Effect of qi on the counting rate of 241Am radioactivity

Author: Yan Xin 1//Lu Zuyin 2//Zhang Tianbo 2//Wang Haidong 2//Zhu Rusheng 2
Municipal Institute of Traditional Chinese Medicine of Chongqing, Sichuan Province, China [1] //Institute of High Energy Physics, Academia Sinica, Beijing, China [2]
Conference/Journal: 1st World Conf Acad Exch Med Qigong
Date published: 1988
Other: Pages: 164 , Word Count: 488

A series of experiments studying the effects of qi on molecules was done successfully by us in 1987. Then we attempted to study the effect of qi on deeper level of the structure of matter, i. e. the nucleus. The radioactive nuclei were chosen as the subject of our investigation. It is well known that every radioactive nuclei has its inherent decay constant which cannot be affected by any external physical or chemical factors in general. So it is very interesting to observe whether it can be affected by qi or not.

Two radioactive sources of 241Am (half life 458 years) of similar activity about 2H C were used in the experiment. One as the test sample and the other as the control. The gamma-rays of energy 59.6 keV emitted by 241Am during its decay was detected by a germanium detector. The signals were sent to a 8000 channel buffer for on-line analysis. This spectrometer system is very stable, the drift of its gain is less than 0.06% in 24 hours.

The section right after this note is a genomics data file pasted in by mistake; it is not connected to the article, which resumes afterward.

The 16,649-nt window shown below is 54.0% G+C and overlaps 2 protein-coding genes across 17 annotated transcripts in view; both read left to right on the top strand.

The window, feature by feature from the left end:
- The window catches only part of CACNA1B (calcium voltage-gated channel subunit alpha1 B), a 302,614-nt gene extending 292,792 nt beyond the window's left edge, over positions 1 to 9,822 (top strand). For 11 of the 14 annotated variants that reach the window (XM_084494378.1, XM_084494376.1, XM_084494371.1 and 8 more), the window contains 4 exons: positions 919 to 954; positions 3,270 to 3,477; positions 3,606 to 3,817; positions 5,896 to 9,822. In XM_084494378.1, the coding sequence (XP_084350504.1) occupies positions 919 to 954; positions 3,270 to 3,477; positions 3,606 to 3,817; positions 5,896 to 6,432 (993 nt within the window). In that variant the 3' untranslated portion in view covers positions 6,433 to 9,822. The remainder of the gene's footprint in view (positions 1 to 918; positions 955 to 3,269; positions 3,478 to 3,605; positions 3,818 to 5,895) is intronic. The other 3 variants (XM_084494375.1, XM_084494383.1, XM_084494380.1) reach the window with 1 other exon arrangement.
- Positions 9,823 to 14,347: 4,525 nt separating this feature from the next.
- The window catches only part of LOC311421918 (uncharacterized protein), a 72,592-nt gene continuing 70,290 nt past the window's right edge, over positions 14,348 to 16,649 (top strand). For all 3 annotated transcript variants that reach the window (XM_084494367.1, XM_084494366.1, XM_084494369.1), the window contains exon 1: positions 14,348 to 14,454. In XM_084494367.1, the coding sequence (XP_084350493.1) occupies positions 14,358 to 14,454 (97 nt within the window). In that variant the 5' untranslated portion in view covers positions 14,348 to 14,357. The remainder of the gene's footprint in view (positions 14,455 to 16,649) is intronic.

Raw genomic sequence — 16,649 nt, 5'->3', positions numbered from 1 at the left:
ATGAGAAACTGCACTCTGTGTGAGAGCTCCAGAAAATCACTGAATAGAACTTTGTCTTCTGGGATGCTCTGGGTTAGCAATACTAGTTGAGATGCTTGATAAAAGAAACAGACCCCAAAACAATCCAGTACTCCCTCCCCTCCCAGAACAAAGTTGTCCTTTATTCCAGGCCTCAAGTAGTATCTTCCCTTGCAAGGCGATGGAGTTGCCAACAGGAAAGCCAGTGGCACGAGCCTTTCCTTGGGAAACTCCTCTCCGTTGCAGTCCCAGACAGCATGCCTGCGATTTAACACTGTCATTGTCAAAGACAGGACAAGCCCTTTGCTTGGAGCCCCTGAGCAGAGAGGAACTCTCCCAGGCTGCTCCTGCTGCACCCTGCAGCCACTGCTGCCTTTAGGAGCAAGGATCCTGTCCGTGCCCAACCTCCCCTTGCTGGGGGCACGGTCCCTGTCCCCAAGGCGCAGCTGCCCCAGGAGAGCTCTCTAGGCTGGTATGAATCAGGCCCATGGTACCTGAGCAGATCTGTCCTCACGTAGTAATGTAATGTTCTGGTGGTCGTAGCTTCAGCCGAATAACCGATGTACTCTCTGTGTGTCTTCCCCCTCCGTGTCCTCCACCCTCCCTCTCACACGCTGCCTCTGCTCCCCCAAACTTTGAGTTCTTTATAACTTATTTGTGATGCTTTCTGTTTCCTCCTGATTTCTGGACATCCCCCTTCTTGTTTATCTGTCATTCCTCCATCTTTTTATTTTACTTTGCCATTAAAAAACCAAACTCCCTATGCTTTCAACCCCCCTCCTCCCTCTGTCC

In our experiment, the test sample is placed on a table in a room 10 meters away from the lab of the spectrometer. Yan Xin emitted his qi to the sample for 20 minutes, then the sample was brought to the lab and inserted into the sample socket for measurement by an experimenter who did not practice qigong.

6 runs of experiment with 40 times of qi emitting were conducted within half a year. Remarkable results were obtained. The third run gave a typical example. In this run, the test sample was treated by qi for 5 times. The measured counting rate of the sample after qi treatment was apparently less than the rate before the treatment. The maximum decreasing amplitude was 1.05%. The experiment error was only 0.12% (including the statistical error of counting measurement, 0.1% and the position error of source in socket, 0.07%), and the level of significance a< 2 x 10-7. This result is of high confidence.

We have continue the measurement for several days and found that the counting rate of the test sample stably recovered its initial value before the qi treatment in 11 days the latest.
The most striking effect we observed is in the 4th run that the counting rate of the qi treated sample increased to 110% of the value before qi treatment.
It must be pointed out that in 4 runs of the experiment, Yan Xin emitted his qi at a distance.
These results are rather striking, but we must not draw a conclusion that decay constant of 241 Am is changed by qi in haste. Another germanium detector was used to measure the gamma-rays emitted by the test sample in its backward direction. If the decay constant was changed,
then the measured counting rates at the forward and the backward directions of the sample should change parallel, but practically it was not the case, a phenomenon similar to an anisotropic emission of a polarized source was observed.
Evidently, this irregular phenomenon is worth further investigation.